After watching three shows of Swan Lake & More what with the sensational dancing, magnificent music and all those emotions both on stage and watching our daughter and her friends, I was completely overstimulated on Saturday and my mind was flying. During the last week, I’ve written two skits for the Scout Gang Show, 3 poems and a short story for the Australian Writer’s Centre’s Furious Fiction Competition.

Speaking of of the Furious Fiction Competition, I’m furious with myself. I misread the deadline and was also second-guessing myself and caught up in my perfectionist nitpicking and I missed out. That’s particularly annoying because the competition has a setting and a list of words which need to be included. There’s also a $500.00 prize. I’d have been lucky to win the prize, but I was pretty pleased with my effort which I’d set in the Shakespeare and Company Bookshop in Paris where I’d done a poetry reading in my early twenties. Oh well. All is not lost. I’ll have to see what else I can do with it. Perhaps, it will suit another prompt down the track.

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Jazz in the Arboretum, Pearl Beach.

In addition to going to the ballet and doing so much writing during the week, I also managed to go to Jazz in the Pearl Beach Arboretum yesterday. My school friend’s son was performing and she initially invited me out for coffee, but a free ticket came up and off I went. That was great, because although this annual concert is local, I’ve never been before and it was great to check it out. The show was essentially John Morrison with the All Stars and the Australia Institute of Music’s Big Band (which included my friend’s son). In addition to the fantastic music, the bush setting was wonderful sitting on the grass surrounded by towering gum trees. At one point, a kookaburra appeared and was working hard to extract a large morsel from the ground, which might have been a beetle. Of course, the kookaburra thought he was the star of the show.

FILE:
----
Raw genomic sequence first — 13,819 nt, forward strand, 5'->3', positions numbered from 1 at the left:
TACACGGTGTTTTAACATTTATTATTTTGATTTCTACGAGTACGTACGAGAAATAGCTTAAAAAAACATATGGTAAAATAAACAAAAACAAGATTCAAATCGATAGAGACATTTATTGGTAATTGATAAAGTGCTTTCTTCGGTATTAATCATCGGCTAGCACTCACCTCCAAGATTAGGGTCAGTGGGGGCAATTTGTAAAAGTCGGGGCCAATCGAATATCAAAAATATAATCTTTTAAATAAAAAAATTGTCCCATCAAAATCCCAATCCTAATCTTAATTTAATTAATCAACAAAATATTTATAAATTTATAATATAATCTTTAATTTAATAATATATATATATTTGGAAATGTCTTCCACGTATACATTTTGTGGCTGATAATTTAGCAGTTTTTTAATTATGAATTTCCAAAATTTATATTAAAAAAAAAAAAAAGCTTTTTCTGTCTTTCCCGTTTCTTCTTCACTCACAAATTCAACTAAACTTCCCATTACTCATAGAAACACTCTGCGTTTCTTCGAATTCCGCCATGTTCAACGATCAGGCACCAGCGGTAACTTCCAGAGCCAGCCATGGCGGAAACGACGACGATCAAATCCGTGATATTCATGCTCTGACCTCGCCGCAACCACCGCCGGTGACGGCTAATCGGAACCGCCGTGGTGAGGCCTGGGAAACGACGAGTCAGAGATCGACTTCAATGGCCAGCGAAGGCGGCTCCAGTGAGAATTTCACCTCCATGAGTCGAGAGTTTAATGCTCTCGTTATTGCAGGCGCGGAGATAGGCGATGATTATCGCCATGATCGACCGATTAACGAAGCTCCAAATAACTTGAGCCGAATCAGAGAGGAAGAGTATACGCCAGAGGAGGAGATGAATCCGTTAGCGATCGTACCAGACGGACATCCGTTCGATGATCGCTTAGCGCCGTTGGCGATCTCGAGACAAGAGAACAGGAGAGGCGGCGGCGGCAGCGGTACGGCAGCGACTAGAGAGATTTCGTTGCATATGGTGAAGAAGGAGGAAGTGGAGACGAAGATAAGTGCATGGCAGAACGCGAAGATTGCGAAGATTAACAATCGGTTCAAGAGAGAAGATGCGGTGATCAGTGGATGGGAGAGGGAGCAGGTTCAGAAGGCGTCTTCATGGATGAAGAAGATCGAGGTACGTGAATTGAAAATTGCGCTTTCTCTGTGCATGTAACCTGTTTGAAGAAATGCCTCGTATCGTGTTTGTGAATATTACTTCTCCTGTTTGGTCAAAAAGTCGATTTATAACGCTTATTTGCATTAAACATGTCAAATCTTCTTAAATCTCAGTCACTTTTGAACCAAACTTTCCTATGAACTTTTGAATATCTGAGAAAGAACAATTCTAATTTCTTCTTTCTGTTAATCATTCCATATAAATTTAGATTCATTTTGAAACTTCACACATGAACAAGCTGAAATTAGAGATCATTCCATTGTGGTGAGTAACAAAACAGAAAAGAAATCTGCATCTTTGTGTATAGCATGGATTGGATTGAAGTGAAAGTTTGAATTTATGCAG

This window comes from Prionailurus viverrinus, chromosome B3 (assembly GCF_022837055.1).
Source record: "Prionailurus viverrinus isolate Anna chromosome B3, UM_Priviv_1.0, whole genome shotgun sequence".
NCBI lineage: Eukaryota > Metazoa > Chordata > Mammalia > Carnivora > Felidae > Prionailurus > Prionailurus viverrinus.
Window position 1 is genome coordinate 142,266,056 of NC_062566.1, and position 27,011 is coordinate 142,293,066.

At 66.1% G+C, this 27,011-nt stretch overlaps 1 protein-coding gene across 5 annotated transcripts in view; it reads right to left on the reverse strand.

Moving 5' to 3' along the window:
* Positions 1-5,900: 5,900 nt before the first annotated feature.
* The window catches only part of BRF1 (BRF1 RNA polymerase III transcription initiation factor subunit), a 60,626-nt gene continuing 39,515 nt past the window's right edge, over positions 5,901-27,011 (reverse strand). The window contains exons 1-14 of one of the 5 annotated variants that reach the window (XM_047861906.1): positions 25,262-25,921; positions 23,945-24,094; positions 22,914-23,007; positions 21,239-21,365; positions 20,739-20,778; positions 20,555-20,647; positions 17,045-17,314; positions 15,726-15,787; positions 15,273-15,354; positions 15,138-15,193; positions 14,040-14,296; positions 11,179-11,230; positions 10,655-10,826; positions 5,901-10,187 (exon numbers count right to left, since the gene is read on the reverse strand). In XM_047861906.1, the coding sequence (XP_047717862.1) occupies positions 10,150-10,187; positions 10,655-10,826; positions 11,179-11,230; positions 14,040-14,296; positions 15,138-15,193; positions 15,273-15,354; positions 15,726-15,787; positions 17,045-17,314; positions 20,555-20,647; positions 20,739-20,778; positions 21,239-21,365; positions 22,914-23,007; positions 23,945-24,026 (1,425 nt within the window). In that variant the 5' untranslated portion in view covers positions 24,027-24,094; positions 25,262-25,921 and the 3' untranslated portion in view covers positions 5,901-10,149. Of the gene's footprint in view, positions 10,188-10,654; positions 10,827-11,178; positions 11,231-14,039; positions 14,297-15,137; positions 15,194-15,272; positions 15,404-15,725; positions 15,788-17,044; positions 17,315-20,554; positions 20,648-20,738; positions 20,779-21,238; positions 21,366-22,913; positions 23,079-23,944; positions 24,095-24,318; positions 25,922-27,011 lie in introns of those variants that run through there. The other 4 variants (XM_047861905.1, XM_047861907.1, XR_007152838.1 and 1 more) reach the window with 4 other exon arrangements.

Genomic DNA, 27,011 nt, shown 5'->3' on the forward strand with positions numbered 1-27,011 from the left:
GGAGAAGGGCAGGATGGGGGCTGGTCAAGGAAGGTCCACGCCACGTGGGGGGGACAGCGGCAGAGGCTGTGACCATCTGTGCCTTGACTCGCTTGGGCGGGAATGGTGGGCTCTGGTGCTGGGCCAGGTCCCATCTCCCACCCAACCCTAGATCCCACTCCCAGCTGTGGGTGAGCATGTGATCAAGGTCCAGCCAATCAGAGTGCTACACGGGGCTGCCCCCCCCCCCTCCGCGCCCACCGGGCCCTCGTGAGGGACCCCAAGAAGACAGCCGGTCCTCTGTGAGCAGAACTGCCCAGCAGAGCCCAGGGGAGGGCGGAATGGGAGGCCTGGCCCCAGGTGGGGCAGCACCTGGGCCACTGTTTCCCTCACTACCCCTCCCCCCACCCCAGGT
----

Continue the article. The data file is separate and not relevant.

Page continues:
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Performers Jazz in the Arboretum, Pearl Beach.

So, as it turns out, I had an eventful week.

What did you get up to? I look forward to hearing from you!

This has been another contribution to the Weekend Coffee Share hosted by  Eclectic Ali. We’d love you to pop round and join us.

Best wishes,

Rowena

 

Weekend Coffee Share 30th September, 2019.

Welcome to Another Weekend Coffee Share.

If we were having coffee this week, I’d be showing you some beautiful photos of my swan. You see, our daughter performed in Swan Lake & More with the Central Dance Company on Saturday and in all seriousness, I wish I could just bathe in that magnificent music and gaze at that dancing forever. It was magic. Well, not pure magic because they’ve been rehearsing every Sunday for five months. There’s also been a few injuries, not to mention the usual aching feet. Ballet is legalized torture, especially for the feet.

Amelia Swan Lake Waltz

Our daughter dancing in Swan Lake Act 1: The Waltz.

The night before her performance, I wrote a post capturing all those anticipatory emotions and thoughts including a photographic tour of her ballet journey so far from when she started out at four to where she is now at 13, a year after she stepped into her first pair of pointe shoes.

I have also been transformed by her journey. Not just as a bystander. I’ve also done some adult classes myself. There’s been ballet, lyrical, contemporary and tap. I’ve learned so much through these classes and have made the transition from being a taxi-driving dance mum to becoming a dancer myself both in terms of physical capability and in spirit. I’ve also watched a lot of dance to and find myself observing ballet type poses out in nature in how a dying flower might bow its head and wilt or how a towering tree raises its branches up into the sky.

Anyway, she still has one more performance to go. Otherwise, my mood would be a lot more sombre.

Meanwhile, yesterday I sat in on a script writing meeting with the Gang Show looking at generating material for next year’s show. That was quite interesting because I have quite strong views about promoting and maintaining Australian culture and fighting back against the tide of American culture. These aren’t always shared so I have to keep a lid on it. However, that doesn’t stop me from voicing my opinion here. I also feel our days of excluding our Indigenous Aboriginal people from our popular culture are gone. However, if we don’t have any Aboriginal people in the Gang Show, that’s pretty difficult to do. We can’t have someone dress up and pretend. We just have to leave it out. It was also interesting talking about our contemporary world and incorporating some of that into the show.

Aside from a poor excuse for a play I wrote back at uni, I haven’t done any script writing before. So, writing these skits is new ground. Moreover, I’ve never been in Guides or Scouts and my only understanding of the movement is limited to my observations as a parent. However, although writing these skits is going to be challenging, I’m determined to give it a shot. See what I’m made of. I’ve been working on some concepts today and they’re coming together surprisingly well. I’ll keep you posted.